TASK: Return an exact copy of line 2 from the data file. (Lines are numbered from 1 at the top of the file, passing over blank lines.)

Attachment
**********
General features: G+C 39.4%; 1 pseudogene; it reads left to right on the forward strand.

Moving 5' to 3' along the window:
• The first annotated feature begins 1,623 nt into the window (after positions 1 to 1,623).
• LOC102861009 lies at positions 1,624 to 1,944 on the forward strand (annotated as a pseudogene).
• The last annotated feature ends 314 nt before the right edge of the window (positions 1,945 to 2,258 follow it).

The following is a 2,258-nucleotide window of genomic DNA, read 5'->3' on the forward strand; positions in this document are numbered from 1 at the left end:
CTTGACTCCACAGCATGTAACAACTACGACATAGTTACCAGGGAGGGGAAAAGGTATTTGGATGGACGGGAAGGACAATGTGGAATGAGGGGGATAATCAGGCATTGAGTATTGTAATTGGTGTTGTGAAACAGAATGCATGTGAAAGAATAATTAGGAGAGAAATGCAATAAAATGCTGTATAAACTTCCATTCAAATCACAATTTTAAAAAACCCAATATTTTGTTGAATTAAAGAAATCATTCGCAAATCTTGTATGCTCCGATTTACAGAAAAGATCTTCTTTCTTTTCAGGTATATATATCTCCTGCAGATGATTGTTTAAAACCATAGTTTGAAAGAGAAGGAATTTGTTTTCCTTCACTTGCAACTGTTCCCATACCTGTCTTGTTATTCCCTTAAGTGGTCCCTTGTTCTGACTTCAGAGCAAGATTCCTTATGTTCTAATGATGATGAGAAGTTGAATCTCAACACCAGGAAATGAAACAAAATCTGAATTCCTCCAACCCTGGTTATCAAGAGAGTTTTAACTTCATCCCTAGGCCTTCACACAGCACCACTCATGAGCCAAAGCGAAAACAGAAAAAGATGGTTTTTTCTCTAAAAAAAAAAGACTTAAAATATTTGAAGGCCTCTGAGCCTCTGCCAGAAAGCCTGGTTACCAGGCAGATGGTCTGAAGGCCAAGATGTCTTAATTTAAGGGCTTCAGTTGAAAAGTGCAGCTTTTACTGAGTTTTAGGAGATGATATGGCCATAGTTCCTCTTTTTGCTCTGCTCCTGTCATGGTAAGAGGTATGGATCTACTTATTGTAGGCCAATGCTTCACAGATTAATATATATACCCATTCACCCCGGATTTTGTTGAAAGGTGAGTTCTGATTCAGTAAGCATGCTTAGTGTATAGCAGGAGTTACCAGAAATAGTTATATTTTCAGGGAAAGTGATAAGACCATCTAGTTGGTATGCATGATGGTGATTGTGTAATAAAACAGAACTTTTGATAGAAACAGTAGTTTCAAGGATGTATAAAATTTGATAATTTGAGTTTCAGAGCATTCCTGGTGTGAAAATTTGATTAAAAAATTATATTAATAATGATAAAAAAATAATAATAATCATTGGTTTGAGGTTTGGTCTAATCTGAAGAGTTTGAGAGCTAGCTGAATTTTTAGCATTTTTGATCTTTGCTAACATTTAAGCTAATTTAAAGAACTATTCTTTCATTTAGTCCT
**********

Moving 5' to 3' along the window: